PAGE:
Everyday Woes

Everyday Woes

Caregiving equals tunnel vision. Every moment, for fifteen months after a car hit my husband, Hugh, I was laser focused on his survival, health, and wellbeing.

I clearly remember one specific afternoon a few weeks after his accident. It was a sunny spring day. I was sitting on my front porch because I had locked myself out of the house after returning home from the hospital, and I stared at the flowers and bushes by my front steps. As I daydreamed, I dazed out. Colors grew fuzzy, and flower edges blurred as I marveled at the beauty of the landscape for a few seconds. Maybe I should add a few tulips next year. The thought jarred me back into the present.

Next year?

My husband lay a few miles from me in a hospital bed unaware of who he was and what was wrong with him. He was out of it. He was deeply impaired. He was radically changed. And so was I.

How did I get lost in the flowers? Will we still own this house next year—the one we bought a year ago when he had a good job? Will he ever come around? Will his words ever make sense? Will he love me like he once did? Will he ever work again?

I now find it interesting that I would remember this one incident when I was not completely focused on some deficit, treatment, or decision regarding Hugh’s recovery. I remembered this one moment because those moments were so rare.  Eighteen months later, many more of those moments were occurring. And now, I relish my everyday woes.

Rain again? Who cares. It could be much worse.
A traffic jam? Better than waiting in another surgical waiting room.
A string of bad luck? Eventually, things will even out, and all will be well.

As much as I hate to admit it, Hugh’s accident multiplied my appreciation for the mundane. Any day that passes with my family and friends in good health is a good day. Being able to tie your own shoes, think and speak a meaningful sentence, and understand the world around you is priceless. One family member who struggles with the simple activities of daily living year after year can tie a family up in physical and emotional knots. It’s the mundane activities of daily life that keep us going in the world. (Thank you surgeons, rehab doctors, occupational therapists, physical therapists and speech therapists! And thank you, fellow caregivers, who gave me as many tips as these therapists did!)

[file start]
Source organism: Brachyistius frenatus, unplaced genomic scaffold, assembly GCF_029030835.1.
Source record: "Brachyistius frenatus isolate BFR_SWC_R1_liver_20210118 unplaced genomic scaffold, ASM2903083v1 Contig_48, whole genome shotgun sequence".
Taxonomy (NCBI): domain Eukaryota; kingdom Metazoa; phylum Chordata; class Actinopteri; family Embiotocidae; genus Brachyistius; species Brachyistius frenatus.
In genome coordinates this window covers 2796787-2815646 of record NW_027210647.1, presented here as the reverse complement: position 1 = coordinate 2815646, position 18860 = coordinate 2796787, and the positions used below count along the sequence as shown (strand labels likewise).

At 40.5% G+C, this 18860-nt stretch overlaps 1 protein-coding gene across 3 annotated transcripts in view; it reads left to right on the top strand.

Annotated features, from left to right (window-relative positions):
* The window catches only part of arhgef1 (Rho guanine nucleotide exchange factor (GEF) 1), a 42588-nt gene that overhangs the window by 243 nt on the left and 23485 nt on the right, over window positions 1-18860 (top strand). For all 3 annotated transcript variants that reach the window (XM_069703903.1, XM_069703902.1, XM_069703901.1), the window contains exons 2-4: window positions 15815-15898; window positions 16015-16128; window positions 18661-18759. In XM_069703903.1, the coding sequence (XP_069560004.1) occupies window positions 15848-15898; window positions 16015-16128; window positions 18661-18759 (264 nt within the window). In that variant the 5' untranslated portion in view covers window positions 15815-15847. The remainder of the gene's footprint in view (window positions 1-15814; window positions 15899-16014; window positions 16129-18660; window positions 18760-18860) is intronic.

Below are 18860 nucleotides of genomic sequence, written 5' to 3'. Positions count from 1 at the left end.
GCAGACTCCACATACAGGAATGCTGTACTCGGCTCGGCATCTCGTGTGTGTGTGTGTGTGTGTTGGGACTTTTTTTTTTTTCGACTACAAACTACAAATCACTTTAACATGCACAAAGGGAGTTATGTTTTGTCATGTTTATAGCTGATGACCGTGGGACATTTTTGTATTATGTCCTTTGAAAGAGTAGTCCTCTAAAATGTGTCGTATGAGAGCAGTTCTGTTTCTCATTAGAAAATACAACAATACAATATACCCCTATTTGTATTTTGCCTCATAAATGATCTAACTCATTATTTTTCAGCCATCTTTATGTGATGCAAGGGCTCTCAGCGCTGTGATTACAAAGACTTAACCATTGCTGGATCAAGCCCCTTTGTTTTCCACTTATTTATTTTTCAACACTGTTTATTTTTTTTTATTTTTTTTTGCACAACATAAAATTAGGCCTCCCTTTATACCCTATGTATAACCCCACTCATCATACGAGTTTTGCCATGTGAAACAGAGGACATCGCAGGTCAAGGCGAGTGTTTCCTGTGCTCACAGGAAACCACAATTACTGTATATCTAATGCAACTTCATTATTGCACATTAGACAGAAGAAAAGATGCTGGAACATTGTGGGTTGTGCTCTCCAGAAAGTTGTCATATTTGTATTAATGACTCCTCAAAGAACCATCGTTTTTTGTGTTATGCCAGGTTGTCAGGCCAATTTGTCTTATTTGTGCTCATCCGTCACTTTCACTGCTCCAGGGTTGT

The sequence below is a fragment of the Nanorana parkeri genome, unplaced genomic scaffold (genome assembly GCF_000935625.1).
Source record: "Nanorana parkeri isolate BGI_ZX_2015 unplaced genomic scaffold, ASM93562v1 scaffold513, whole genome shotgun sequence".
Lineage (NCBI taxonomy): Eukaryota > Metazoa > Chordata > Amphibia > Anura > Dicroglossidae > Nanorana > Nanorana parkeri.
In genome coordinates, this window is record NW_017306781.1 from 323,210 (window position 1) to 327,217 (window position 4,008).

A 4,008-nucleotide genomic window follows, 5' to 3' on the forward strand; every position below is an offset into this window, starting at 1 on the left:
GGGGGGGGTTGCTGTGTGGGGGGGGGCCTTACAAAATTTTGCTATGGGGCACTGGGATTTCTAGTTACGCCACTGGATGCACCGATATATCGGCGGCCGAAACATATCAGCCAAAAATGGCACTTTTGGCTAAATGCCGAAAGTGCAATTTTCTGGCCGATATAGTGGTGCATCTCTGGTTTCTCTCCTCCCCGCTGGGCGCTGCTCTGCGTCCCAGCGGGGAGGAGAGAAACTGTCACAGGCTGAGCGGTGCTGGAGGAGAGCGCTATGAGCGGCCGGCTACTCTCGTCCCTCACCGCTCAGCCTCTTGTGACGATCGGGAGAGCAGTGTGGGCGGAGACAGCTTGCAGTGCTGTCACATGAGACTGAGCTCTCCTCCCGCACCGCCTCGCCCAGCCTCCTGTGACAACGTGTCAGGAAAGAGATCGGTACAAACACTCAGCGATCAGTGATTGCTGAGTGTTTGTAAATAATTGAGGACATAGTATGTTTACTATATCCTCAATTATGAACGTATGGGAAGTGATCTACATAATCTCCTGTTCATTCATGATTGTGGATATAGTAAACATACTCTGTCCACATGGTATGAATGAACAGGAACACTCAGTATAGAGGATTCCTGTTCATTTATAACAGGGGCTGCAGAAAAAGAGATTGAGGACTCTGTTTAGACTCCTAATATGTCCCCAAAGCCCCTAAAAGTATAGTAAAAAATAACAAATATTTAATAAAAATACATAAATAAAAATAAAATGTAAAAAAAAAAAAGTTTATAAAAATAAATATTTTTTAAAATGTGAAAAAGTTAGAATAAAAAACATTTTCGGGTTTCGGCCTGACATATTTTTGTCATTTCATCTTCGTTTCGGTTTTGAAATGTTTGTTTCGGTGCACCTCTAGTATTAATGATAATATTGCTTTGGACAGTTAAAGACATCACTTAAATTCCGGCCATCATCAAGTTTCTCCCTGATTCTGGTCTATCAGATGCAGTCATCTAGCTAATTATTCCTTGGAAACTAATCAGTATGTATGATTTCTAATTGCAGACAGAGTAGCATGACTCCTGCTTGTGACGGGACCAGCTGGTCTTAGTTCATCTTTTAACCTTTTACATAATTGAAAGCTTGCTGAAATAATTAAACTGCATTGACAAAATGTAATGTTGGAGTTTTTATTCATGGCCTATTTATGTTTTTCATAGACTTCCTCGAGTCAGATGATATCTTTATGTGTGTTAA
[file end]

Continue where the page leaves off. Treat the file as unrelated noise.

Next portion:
I remember a time when I rolled my eyes at the adage, “If you have your health, you have everything.” I’d add that if you have your health, and you have love, you have everything. Health gives you the ability to pursue your purpose and raise a roof over your head, and love gives you a reason to seek that purpose. So bad weather and bouts of bad luck be damned. Families who have survived traumatic brain injury know when life is really hard and when it’s not, and this is wisdom worth achieving.

Comments (9)

We just celebrated 10 years since our accident and my husband's sever TBI. We are still seeing improvements here and there and celebrate every victory together! God bless you all!

😂💖 Thank You for sharing your perspective on this! 💖😂 I am 4 years & almost 2 mo's out of my 3rd TBI & we are 3 years & 9 Mo's out from my hubbies MTBI. We share a very unique & beautiful relationship, friendship, bond & experience with life. Although he has recovered 90% still working on his memory to my daily fight to recover & relearn life & allow the ***WHOLE NEW ME*** to emerge & accept my new reality & let go of the old, we have walked this Journey side by side. We've been learning to lean on each other & he's finally learned, through some awesome new resources, what more we can do & I can do to Fight Harder for my recovery. Our LOVE is our greatest strength & power in the driving force to keep moving forward. We both celebrate the "mundane woes" & look fondly at each other & say "OK Baby we got this one too" Again I thank you! Many Blessings! 😇

Thanks for sharing. I celebrate life the same way as our family goes through it now with my sister who had her accident Feb 2015.

This is so true. Our family's experience with TBI has taught me to not only appreciate but cherish the "ordinary" days and mundane moments. They are a gift. Thank you for sharing this. 

Thank you for sharing your story which I can totally relate to.

It's true that life will never be the same following a TBI, and what's funny is the fact that we may not even see the change. It took me years to realize that I'm noticeably different. Some of my tendencies, preferences, tastes of all kinds- in addition to a change in my processing of logic- have changed dramatically. It was sixteen years ago today. I was in pretty bad shape- a week long coma, seizures and a month in the hospital. Deep inside though, I'm still who I always was. I'm proud to say that I've since finished a Master's Degree and have four fantastic children (two new ones)!

So very true about life when a loved one has a brain injury.  I remember for years just feeling like i am staying still and the world just goes on with out me.  My son sustained a TBI in 2004 and life has never been the same for my family.  One minute life is great and the next your whole world has crumbled,  but you have no choice to continue on.   Wishing you all the best

Thank you for sharing your experience and feelings - it has helped me.